Association of a Video Patient Decision Aid with Shared Decision-Making in the Setting of Undescended Testicle Consult
Michael Atwell, MD1, Zachary Pfeifer, MD2, Luke Bidikov, MD1, Gemma Beltran, MD3, Carter Sevick, MD3, Vijaya Vemulakonda, MD4.
1University of Colorado, Aurora, CO, USA, 2University of Utah, Salt Lake City, UT, USA, 34 Adult and Child Consortium for Outcomes Research and Delivery Science, Aurora, CO, USA, 4Children's Hospital of Colorado, Aurora, CO, USA.
Background: Patient-centered care and shared decision-making (SDM) have been identified as key components to improve patient care and outcomes. While patient decision aids have been shown to improve SDM, their use in pediatric urology has not been well-studied. Undescended testicle (UDT) is one of the most common pediatric urologic problems and a source of confusion for parents when deciding when to treat, when to observe, and when nothing needs to be done. This study measures parents’ perceptions about the SDM process and evaluates whether an educational video can improve the SDM process.
Methods: New patients presenting to a tertiary pediatric urology clinic visit with a referral diagnosis of UDT were eligible for the study. Patients with a prior history of UDT surgery were excluded. Patients were randomly assigned to an intervention group where an education video on UDT was shown and a control group that did not see the educational video. Both English and Spanish speaking parents/caregivers of eligible patients in both the control and intervention groups were provided with the previously validated SDM-Q-9 survey consisting of 9 questions with responses provided on a 0-5 Likert Scale. Patients were excluded if they did not answer 2 or more questions on the survey. Descriptive statistics were performed on the group and analyses of differences were performed with Kruskal-Wallis Tests. The variable sdm9 is the sum of responses multiplied by 20/9, so max score is 100 (per survey).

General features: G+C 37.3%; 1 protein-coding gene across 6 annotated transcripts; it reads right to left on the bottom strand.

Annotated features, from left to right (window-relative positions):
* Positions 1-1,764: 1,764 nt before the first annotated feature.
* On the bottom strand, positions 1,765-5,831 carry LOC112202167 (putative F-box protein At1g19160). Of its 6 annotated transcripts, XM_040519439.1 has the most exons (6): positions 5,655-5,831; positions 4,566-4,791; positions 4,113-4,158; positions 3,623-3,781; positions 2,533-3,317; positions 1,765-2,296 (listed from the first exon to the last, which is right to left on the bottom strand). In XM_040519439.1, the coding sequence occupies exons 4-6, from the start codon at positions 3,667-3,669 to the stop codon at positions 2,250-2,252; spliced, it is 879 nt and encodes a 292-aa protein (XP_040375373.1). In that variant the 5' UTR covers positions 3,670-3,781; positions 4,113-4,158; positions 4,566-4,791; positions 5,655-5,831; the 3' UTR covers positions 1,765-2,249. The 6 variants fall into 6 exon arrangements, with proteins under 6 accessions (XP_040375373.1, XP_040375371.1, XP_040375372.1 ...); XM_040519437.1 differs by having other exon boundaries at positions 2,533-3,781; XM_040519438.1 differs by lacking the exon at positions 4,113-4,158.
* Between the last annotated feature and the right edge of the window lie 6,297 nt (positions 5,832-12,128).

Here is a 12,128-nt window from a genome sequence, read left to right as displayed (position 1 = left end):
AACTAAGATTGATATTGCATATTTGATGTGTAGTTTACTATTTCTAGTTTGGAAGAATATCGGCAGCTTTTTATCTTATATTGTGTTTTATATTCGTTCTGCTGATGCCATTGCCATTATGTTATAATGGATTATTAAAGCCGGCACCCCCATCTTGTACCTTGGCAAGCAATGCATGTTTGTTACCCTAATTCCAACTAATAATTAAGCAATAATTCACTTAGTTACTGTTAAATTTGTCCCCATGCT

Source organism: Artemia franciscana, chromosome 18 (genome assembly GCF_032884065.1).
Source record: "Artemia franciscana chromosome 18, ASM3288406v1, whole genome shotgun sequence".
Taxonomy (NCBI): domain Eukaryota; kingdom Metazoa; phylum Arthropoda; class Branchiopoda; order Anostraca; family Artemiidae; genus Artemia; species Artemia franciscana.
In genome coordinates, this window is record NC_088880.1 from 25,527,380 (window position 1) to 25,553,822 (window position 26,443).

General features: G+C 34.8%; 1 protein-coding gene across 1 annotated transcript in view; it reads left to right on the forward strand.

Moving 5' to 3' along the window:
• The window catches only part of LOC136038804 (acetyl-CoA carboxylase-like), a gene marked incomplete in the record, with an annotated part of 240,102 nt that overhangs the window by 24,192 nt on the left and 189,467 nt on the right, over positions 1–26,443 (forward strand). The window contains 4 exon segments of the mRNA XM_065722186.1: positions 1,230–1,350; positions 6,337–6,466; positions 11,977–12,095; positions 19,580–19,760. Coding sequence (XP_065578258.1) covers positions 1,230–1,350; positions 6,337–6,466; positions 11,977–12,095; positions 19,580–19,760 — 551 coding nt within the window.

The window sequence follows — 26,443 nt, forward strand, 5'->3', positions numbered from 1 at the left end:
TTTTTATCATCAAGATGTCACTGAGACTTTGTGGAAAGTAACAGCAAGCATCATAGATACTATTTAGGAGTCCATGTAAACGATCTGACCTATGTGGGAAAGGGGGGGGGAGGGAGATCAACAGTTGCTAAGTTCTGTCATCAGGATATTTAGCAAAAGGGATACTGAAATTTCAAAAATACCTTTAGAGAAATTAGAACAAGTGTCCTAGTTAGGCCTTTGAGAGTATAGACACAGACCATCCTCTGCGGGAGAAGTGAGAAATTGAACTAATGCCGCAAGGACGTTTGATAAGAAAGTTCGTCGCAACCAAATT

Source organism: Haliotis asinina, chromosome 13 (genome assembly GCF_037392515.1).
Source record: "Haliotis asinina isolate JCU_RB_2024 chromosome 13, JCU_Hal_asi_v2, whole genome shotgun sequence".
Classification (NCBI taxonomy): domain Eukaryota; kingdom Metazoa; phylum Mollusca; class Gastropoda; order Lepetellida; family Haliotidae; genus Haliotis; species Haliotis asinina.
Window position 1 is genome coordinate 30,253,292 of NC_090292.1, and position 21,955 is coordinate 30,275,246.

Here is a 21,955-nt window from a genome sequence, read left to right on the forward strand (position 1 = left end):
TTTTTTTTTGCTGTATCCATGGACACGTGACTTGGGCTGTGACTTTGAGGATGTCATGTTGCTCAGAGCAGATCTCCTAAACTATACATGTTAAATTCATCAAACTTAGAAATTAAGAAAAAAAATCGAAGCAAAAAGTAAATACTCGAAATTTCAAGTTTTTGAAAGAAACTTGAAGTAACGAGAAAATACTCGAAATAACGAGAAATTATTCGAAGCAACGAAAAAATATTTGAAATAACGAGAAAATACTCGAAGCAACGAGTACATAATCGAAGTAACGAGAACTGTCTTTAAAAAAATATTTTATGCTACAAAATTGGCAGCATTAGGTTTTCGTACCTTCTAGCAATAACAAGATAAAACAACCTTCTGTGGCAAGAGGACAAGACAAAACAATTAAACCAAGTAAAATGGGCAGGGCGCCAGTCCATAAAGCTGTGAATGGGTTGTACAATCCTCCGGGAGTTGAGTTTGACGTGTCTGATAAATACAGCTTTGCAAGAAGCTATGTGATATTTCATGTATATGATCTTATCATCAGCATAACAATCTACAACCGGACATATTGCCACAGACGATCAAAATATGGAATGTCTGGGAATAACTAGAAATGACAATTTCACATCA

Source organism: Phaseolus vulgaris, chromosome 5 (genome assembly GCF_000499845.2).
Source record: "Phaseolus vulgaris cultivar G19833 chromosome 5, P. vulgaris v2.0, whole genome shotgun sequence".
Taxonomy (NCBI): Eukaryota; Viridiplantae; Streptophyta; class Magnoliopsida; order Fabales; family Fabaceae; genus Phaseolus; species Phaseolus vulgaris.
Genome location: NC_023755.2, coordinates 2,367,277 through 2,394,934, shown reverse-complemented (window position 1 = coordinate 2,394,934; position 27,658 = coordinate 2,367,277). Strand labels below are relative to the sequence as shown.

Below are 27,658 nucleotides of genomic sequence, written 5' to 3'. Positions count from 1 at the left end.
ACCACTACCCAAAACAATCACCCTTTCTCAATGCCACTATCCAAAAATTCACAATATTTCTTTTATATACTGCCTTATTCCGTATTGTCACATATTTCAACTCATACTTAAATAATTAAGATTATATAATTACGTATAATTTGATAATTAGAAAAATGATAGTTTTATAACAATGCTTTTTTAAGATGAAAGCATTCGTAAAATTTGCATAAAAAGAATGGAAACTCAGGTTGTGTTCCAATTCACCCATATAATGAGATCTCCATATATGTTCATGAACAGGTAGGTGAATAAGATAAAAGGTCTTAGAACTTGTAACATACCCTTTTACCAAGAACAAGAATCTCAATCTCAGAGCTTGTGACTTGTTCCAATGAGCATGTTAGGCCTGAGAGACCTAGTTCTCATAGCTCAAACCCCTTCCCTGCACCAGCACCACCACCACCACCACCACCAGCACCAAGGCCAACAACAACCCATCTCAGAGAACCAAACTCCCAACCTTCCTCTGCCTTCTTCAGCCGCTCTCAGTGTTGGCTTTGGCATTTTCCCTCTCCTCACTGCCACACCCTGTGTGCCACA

Results: This questionnaire was administered to 153 guardians. 92 guardians were randomly assigned to the intervention group and 61 were randomly assigned to the control group.. In total, the educational video group showed a statistically significant greater understanding and higher quality of shared decision making than the control group (SDM9 Total, p=0.05, Table 1). There were three individual questions that were significantly improved in the educational video group. The first was “My doctor helped me understand all the information” (p=0.036, Table 1), the second was “My doctor and I thoroughly weighed the treatment options” (p=0.036, Table 1), and the third was “My doctor and I selected a treatment option together” (p=0.05, Table 1)
Conclusion: In parents of children referred for UDT, use of an educational video prior to discussions about treatment increased the understanding of the parents and the quality of the share decision making process. Further work is needed to understand the role of video education in increasing understanding and engagement in SDM.
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